San Jose Sharks: What Went Wrong?

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For the San Jose Sharks, three issues during the 2016 Stanley Cup Final cost them a chance to force Game 7 against the Pittsburgh Penguins.

It is hard to point to any one moment in the series when looking for what went wrong for the Sharks. Except for empty net goals, a single goal decided each game in the 2016 Stanley Cup Final. The Penguins did a masterful job with their defense, and the offense was just enough to beat the incredible goaltending of Martin Jones. Now that the handshake line has completed, San Jose Sharks fans are left with some “what ifs” that will haunt this franchise. The 2015-16 season will long be remembered Sharks players and fans alike as the one that got away. But did it have to?

Pavelski Contained

The Penguins defense was considered to be the weak link in their Eastern Conference Championship team yet was able to contain one of the most dangerous goal scorers in the league. Joe Pavelski roared into the Stanley Cup Final with a league leading 13 goals. He had been lethal on the power play, with a pass from Joe Thornton to Pavelski stationed in the high slot becoming a reoccurring goal celebration that opposing teams saw repeatedly.

The lack of production on the top line also did not lead to any line juggling to try to get the Sharks regular season goal scoring leader going when goals were at a premium. Could Logan Couture have helped Pavelski get going? Move Patrick Marleau to center to get both he and Pavelski on the scoresheet? Perhaps.

In a series of so many close games, Team Teal fans can only imagine what a couple more Pavelski goals would have done for the Sharks. It was never about the lack of effort from the Sharks captain. Pavelski’s work ethic is legendary and the time he spends honing his craft well documented. But the best players need to make the best plays.

Player Deployment Questioned

Sharks head coach Peter DeBoer waited until Game 5 to make significant changes to the deployment of the Sharks fourth line and the defensive pairing of Roman Polak and Brenden Dillon. The depth and size of these players were a significant part of the Sharks’ ability to emerge from the Western Conference, but against the highly skilled Penguins line-up, they were routinely exposed mostly due to their lack of speed.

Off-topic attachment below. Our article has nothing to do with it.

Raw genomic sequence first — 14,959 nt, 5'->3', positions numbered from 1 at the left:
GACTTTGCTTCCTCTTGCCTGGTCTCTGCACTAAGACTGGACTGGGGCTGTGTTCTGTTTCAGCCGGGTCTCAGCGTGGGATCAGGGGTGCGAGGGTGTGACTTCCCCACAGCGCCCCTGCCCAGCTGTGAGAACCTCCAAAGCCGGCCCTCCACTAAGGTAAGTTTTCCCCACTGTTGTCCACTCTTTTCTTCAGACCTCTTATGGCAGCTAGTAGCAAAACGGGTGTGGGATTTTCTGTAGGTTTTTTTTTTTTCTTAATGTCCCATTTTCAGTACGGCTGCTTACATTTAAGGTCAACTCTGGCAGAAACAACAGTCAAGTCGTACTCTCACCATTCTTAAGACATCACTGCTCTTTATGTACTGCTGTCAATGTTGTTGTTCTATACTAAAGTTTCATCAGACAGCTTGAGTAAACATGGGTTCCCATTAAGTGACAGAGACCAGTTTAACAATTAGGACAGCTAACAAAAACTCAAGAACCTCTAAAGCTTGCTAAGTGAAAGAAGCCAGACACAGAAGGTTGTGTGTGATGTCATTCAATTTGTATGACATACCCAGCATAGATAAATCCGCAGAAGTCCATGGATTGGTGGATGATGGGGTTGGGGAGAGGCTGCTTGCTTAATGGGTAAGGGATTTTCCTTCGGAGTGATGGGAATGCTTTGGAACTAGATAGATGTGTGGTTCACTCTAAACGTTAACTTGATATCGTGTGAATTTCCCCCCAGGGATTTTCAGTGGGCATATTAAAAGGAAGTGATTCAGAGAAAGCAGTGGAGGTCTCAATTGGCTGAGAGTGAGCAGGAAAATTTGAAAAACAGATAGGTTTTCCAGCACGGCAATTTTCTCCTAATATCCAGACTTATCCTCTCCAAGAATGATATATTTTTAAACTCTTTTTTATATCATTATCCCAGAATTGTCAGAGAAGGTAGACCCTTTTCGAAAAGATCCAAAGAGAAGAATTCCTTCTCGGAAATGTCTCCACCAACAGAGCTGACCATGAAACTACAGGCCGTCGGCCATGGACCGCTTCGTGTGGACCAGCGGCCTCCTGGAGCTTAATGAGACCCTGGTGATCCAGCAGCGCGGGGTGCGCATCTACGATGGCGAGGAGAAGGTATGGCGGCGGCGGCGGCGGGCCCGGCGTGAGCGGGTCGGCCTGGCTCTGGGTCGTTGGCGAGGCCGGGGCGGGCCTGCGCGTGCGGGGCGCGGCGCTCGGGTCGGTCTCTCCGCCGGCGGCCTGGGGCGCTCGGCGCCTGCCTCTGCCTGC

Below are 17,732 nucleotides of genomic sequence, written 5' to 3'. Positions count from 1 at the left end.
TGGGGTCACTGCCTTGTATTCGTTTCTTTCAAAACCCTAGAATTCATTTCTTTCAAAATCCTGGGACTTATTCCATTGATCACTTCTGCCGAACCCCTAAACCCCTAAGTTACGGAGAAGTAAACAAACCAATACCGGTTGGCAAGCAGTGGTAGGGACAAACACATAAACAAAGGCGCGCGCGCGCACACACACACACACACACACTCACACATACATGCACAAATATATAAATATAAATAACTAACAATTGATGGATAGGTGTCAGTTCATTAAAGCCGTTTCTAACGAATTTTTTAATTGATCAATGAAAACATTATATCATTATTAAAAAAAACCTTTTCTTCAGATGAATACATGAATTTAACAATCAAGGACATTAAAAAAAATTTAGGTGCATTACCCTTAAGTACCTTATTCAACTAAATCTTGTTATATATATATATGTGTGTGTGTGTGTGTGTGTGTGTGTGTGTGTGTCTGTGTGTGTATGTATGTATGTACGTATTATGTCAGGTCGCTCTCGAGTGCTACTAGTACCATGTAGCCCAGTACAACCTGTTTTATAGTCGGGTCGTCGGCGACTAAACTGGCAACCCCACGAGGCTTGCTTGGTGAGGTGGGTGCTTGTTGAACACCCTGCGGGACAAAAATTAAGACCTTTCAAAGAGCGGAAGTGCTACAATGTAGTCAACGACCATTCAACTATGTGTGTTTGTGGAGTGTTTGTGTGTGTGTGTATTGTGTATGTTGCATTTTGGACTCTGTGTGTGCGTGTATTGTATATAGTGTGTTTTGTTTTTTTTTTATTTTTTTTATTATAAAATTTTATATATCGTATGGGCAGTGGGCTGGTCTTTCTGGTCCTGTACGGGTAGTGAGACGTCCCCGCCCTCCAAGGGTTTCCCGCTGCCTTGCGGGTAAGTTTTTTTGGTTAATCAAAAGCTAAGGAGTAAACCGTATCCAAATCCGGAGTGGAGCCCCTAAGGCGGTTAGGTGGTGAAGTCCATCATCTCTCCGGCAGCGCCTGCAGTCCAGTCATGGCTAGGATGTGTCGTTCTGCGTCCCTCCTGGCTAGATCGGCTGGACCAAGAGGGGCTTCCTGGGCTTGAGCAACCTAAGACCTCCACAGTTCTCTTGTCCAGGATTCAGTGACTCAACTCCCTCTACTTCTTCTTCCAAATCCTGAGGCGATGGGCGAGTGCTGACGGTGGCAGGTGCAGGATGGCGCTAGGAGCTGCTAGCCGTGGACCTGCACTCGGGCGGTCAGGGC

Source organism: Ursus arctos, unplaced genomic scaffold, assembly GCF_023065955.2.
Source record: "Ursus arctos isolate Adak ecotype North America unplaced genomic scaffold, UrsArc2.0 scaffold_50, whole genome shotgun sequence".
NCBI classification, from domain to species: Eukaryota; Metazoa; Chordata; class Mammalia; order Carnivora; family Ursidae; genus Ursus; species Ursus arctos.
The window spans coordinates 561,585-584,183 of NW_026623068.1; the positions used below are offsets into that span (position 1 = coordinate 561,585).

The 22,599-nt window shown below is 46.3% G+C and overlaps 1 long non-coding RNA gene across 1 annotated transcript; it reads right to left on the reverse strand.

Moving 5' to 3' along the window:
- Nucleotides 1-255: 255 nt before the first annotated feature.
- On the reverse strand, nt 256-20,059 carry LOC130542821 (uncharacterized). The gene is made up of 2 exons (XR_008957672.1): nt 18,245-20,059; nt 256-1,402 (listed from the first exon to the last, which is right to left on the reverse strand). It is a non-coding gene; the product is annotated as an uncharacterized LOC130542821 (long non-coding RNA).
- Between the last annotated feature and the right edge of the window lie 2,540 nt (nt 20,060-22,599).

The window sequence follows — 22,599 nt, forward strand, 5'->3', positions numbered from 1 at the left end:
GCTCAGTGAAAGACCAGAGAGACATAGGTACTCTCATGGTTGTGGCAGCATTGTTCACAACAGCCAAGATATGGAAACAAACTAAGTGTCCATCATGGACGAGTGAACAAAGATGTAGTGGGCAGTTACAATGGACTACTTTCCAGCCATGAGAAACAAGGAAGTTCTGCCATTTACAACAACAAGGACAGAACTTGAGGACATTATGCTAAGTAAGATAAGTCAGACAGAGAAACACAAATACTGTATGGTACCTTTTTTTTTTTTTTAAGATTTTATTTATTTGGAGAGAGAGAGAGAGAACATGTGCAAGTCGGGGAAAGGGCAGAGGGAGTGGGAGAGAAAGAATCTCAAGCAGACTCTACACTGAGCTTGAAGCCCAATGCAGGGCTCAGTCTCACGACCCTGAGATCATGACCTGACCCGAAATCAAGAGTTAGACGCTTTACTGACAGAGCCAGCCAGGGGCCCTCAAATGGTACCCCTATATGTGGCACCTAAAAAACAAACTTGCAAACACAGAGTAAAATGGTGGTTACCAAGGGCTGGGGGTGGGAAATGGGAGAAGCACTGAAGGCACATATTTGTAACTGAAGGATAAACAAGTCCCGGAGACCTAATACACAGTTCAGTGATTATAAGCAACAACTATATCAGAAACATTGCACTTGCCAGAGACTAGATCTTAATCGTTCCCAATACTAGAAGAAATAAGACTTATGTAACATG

In Game 5 while protecting a one-goal lead for more than 50 minutes of the contest, DeBoer significantly cut back on the bottom lines ice time. Polak and Dillon did not see the ice in the final five minutes after being sent out with the Sharks needing a goal in the dying minutes of Game 4.

In Game 6, Polak was on the ice both of Pittsburgh’s first and second period goals and the Sharks bottom pairing was on the ice for an astounding number of shifts in a do-or-die game: 21 for Polak and 22 for Dillon.

Had the Sharks given more ice time to the skilled lines and their top four defensemen starting in Game 1, it could have been a difference maker.

Power Play Lacked Bite

The Sharks on the power play were the best in the 2016 Stanley Cup playoffs coming into the Stanley Cup Final. Converting on more than 27% of their opportunities with the man advantage, the Penguins’ disciplined play limited San Jose to only 11 opportunities and was a focal point in Pittsburgh’s game plan. From the outside, there did not seem to be any adjustments made to get the power play going. When asked about what was working for the Penguins penalty kill ahead of Game 6, Pittsburgh defenseman Ben Lovejoy stated the simple plan that worked to near perfection:

“I think the biggest part is staying out of the penalty box. They’re lethal on that power play. They have so many guys that can beat you. We have to do our best to play an incredibly disciplined game. That’s a game-changer for them,” said Lovejoy to¬†NHL.com. “We have a plan to try to kill them, but the less time we have to do that, the better.”

Often this is easier said than done. But the disciplined Penguins play simply kept one of the NHL’s special teams units’ chances to a minimum. The lack of power play opportunities, or adjustments on the man advantage, also kept Brent Burns, the Sharks X-factor on the point during the man advantage, from being a key contributor in the series.

What’s Next?

The Sharks will not lose any major pieces of their 2015-16 squad this offseason, barring an unforeseen trade or Patrick Marleau waiving his no movement clause. But the road to the Stanley Cup is a long and arduous, and return to the Final can never be expected.

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1 COMMENT

  1. Crap article, no real explanations to what really happened. Sharks had no time and space. Pens to fast. Sharks needed to pass the puck quicker to players that where closer to each other. Sharks took to many long distance shots that are either blocked or seen openly by the goalie.
    They should have been much more physical and play close quarter hockey in front of the net.

    Get alot younger and faster. Sharks have to many slow ,old and lumbering players. Also it seemed sharks just where wore out by the end of the game.

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